Pinch yourself, it's not a dream. The words you thought you might never hear have finally been uttered. "Rise and shine
Mr Freeman. Your time has come again." It means this: the most anticipated game in the history of the universe, six years in the making, delayed for over 12 months, is now complete. Gordon Freeman is back in action. The G-Man has spoken. And let me be the first to tell you (sharp intake of breath...) - it was worth the wait.
I must admit, the doubts had started to creep in. Why all the delays? Is the game not good enough? Is Valve in development hell? But thankfully, no - the delays were simply due to the fact that everything had to be as near to perfect as the gods would allow. And believe it or not, they are. This game is so close to flawless it's painful to the eye. It's so beautifully constructed, so immaculate, I can barely bring myself to divulge its details. Everything I write puts a preconception in your minds that may alter the playing experience from the one intended, and that would be doing you a great disservice. But don't worry, I'm not going to give the game away. I'll avoid specifics and give you only the bits you need to know.
The Legend Grows
Like this: best FPS ever. Yes, that's right. It's an honour I was never entirely happy to bestow on the original Half-Life, which, as far as I'm concerned, was just one of a clutch of equally great shooters around that time. But this time I have no hesitation: Half-Life 2 is the best first-person shooter ever. Indeed, it may well be the best action game ever, full stop. It's a huge statement to make, especially in a world of Max Paynes, Quakes, Splinter Cells and Halos. But it's true, and here's why.
Half-Life 2 is simply beautiful. Not only in looks, but in every part of its construction. The environments themselves are breathtaking, diverse and immense, but rather than offering a series of randomly themed missions, Half-Life 2 plays like an 18-hour action film, scripted tight as a drum to make every second as involving and exciting as the last. Where one level of Doom 3 is largely indistinguishable from the next, Half-Life 2 shifts gears dramatically at every turn, with new and unexpected delights tumbling one after the other.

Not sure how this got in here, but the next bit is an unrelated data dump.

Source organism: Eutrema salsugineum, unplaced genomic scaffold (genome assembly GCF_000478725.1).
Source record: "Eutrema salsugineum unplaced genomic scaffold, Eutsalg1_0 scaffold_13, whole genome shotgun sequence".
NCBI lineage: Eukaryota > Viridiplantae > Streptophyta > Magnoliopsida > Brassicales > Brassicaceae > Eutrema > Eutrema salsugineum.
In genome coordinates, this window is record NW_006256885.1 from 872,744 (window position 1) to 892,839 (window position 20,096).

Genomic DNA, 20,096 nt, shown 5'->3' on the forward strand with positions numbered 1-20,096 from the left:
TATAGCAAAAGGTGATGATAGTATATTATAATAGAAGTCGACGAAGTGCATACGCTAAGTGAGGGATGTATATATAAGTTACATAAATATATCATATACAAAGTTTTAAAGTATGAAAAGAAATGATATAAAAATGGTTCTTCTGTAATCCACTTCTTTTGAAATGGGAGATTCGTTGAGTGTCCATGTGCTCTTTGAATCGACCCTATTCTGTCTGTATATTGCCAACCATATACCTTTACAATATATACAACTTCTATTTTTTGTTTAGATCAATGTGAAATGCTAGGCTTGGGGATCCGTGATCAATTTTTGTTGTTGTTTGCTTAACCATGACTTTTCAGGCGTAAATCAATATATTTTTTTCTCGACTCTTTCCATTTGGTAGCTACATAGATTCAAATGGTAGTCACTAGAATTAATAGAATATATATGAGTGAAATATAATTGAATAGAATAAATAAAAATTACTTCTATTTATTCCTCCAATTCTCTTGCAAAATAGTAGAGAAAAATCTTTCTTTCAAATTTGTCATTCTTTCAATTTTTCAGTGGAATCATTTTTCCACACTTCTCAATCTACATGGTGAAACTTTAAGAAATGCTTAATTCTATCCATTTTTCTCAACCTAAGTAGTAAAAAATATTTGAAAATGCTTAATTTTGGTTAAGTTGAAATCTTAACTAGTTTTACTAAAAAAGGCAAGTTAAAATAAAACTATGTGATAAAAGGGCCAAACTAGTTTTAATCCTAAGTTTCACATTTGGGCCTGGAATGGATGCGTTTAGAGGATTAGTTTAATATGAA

Even the opening level is a revelation, despite the fact that you spend its entirety bereft of weapons. I guarantee you'll spend the first half-hour of the game simply delighting in the world - testing the wonderfully generous physics properties (every loose item in the world can be picked up, thrown and usually destroyed), and marvelling at the looks and behaviour of the inhabitants. I know I spent a good 20 minutes simply throwing suitcases and litter at Combine grunts, then running away when they came at me with a cattle-prod.
It's the only shooter I've ever played where I wasn't frustrated not to have a gun in my hand straight away, wishing the opening stages would stop patronising me and let me shoot something. Here, you barely register the fact, so involving
is the world around you.
When the shooting
does begin, it begins with a vengeance. As dynamic and interactive as the world feels when you're empty-handed,
with a gun in your hand it feels almost unnaturally violent. Every weapon, even the basic pistol, has a substantial, explosive feel to it. Later armaments like the Overwatch Pulse Rifle or SMG make you want to shoot at birds just to hear its thunderous cough.
The way barrels explode, the way wood shatters and splinters, the way blood splatters across propaganda-stained walls - everything you do has a gratifying force behind it. And though much of this is down to the Havok 2.0 physics, which we've seen plenty of times before, it's never been implemented with as much finesse and tightly-wound impact as in Half-Life 2.